For the reasons sketched in the section above, Intel experimented with an approach that would split the algorithm in optimized working sets at runtime. This required special sections of code which generated the code at runtime that subsequently was executed to do the actual work. The semantics in different sections of the code were thus slightly different: Something which can be really surprising and hard to understand for developers.

Whenever you take the approach of expressing the algorithm on the whole large data, you will either end up with inefficient cache usage or a solution resembling Intel Array Building Blocks. (I'd be happy to learn of another — better — solution, of course.)

Cache Efficient on Large Data == Loops

Therefore loops still remain the state of the art for cache efficient processing of large data sets. The loop count can be reduced by executing the loop body simultaneously on SIMD vectors. (Additionally the loop can be divided onto multiple cores.)

Portability Considerations

The main portability concern stems from different SIMD register widths for different targets. This is a real problem mainly when SIMD types are used in I/O. But this is comparable to differing endianness. It simply requires software to use a portable interchange format (e.g. SoA or AoS of scalar types).

Typically the compiler is told the target microarchitecture via flags. Obviously this will create code that is not guaranteed to run on older/incompatible CPUs. An implementation might decide to compile the code for several targets, though and decide for the best one to use at runtime. But it is also possible to achieve runtime selection of the target microarchitecture without help from the compiler (e.g. Krita uses Vc this way).


This is a pure library proposal. It does depend on implementation-specific language extensions, though (e.g. SIMD intrinsics/builtins). The proposal builds upon the experience from the Vc library [1, 2].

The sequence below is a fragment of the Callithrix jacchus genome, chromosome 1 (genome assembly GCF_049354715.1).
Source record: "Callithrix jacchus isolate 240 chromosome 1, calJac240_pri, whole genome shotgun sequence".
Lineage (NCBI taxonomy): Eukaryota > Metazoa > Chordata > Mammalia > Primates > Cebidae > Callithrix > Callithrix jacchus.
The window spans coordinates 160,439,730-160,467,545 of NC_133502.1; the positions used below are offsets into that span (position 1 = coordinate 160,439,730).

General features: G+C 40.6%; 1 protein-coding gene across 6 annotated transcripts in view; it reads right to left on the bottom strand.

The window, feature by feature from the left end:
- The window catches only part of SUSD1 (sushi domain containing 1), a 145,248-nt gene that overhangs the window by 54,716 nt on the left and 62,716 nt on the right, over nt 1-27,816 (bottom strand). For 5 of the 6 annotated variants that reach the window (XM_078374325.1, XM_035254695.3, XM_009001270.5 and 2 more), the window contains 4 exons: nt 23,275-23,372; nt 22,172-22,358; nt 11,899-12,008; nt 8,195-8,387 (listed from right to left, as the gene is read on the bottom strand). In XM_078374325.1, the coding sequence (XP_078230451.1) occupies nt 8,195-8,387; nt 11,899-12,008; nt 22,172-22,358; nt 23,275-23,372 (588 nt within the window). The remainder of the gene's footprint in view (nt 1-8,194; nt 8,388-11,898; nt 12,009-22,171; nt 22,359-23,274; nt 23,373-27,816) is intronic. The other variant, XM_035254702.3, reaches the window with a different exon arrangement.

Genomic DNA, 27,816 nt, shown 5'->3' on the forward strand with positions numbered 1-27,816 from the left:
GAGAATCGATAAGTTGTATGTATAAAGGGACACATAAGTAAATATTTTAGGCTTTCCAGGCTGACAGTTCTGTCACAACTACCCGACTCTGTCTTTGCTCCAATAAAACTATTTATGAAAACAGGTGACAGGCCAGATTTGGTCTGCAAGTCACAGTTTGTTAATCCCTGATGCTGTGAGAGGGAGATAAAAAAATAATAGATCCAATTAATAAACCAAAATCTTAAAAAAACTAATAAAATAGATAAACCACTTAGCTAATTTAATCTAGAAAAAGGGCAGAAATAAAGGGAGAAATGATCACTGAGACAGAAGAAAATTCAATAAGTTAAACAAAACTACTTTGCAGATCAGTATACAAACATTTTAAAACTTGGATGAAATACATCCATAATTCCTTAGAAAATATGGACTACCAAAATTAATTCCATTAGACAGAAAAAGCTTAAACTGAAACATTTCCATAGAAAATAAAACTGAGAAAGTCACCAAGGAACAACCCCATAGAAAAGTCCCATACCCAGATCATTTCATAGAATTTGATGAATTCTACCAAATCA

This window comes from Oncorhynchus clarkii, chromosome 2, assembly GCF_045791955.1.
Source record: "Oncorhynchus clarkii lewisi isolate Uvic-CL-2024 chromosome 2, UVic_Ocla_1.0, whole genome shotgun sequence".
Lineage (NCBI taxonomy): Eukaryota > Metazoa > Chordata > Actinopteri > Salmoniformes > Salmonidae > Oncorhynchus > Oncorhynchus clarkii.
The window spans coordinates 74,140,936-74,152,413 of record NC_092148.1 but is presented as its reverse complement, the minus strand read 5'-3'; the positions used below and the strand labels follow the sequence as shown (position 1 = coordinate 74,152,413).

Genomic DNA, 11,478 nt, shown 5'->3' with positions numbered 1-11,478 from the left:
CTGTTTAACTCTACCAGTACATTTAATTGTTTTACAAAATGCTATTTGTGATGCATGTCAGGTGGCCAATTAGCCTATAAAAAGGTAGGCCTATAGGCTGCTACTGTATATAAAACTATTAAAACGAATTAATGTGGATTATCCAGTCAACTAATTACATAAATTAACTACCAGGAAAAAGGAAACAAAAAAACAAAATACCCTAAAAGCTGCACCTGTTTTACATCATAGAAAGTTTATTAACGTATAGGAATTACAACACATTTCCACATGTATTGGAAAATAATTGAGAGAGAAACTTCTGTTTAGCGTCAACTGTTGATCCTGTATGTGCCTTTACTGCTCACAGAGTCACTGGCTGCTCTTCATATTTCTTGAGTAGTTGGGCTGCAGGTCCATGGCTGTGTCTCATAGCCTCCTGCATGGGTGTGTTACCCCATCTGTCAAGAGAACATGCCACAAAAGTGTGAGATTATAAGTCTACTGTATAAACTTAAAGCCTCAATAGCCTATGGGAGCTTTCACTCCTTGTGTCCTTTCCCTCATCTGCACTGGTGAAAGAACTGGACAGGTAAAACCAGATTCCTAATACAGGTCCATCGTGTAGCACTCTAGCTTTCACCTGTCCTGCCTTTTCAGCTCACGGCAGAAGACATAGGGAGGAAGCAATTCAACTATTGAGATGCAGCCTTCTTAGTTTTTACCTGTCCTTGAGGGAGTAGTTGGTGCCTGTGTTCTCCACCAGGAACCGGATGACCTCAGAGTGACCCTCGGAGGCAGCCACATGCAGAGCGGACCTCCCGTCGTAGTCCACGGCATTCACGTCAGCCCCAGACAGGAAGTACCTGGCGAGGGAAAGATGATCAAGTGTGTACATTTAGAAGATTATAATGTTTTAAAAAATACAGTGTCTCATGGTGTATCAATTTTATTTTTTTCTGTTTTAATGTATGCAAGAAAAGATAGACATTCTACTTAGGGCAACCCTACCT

Room for Follow-up Proposals

This proposal focuses on the core class only. Therefore a lot of interesting functionality that is present in Vc will not be discussed here. Follow-up proposals can address the following issues:


Provide at least the following new types:

These types should probably be provided as well (they are not provided in Vc — I never had a need for them):

Each class has a single data member, an implementation-specific object to access the SIMD register (this could be __m256 with AVX intrinsics). If the type is not supported for SIMD on the target platform, the data member will be a single scalar value. For example double_v has one double member for ARM NEON.

The sizes of these SIMD types therefore depend on the natural size suggested by the architecture of the execution environment. This is similar to § 3.9.1 [basic.fundamental] p2: “Plain ints have the natural size suggested by the architecture of the execution environment”.

These types should be instantiations of a SIMD vector template class: typedef simd_vector float_v;. This makes generic code slightly easier to create, without the need for SFINAE:

template<typename T> void someFunction(simd_vector<T> v);
// vs.
template<typename V> typename std::enable_if<is_simd_vector<V>::value, void>::type someFunction(V v);

The SIMD types all need to be inside a namespace whose name depends on the ABI/target. For instance the symbols for SSE and AVX SIMD types must be different so that incompatible object files/libraries fail to link.

inline namespace ABI/target-dependent {

The simd_vector<T> class:

template<typename T>
class simd_vector
  typedef implementation-defined simd_type;
  simd_type data;
  typedef T value_type;

  // the number of values in the SIMD vector
  static constexpr size_t size = sizeof(simd_type) / sizeof(value_type);

  // in Vc operator new / delete are overloaded to work around the fact that new ignores the alignof
  // of the allocated type. If this does not get solved in the standard the following will be needed:
  void *operator new(size_t size);
  void *operator new(size_t, void *p) { return p; }
  void *operator new[](size_t size);
  void *operator new[](size_t , void *p) { return p; }
  void operator delete(void *ptr, size_t);
  void operator delete(void *, void *) {}
  void operator delete[](void *ptr, size_t);
  void operator delete[](void *, void *) {}

  // init to zero

  // copy
  simd_vector(const simd_vector &);
  simd_vector &operator=(const simd_vector &);

  // implicit conversion from compatible simd_vector<T>
  template<typename U> simd_vector(simd_vector<U>, typename enable_if<is_integral<value_type>::value
    && is_integral<U>::value && size == simd_vector<U>::size, void *>::type = nullptr);

  // static_cast from vectors of possibly (depending on target) different size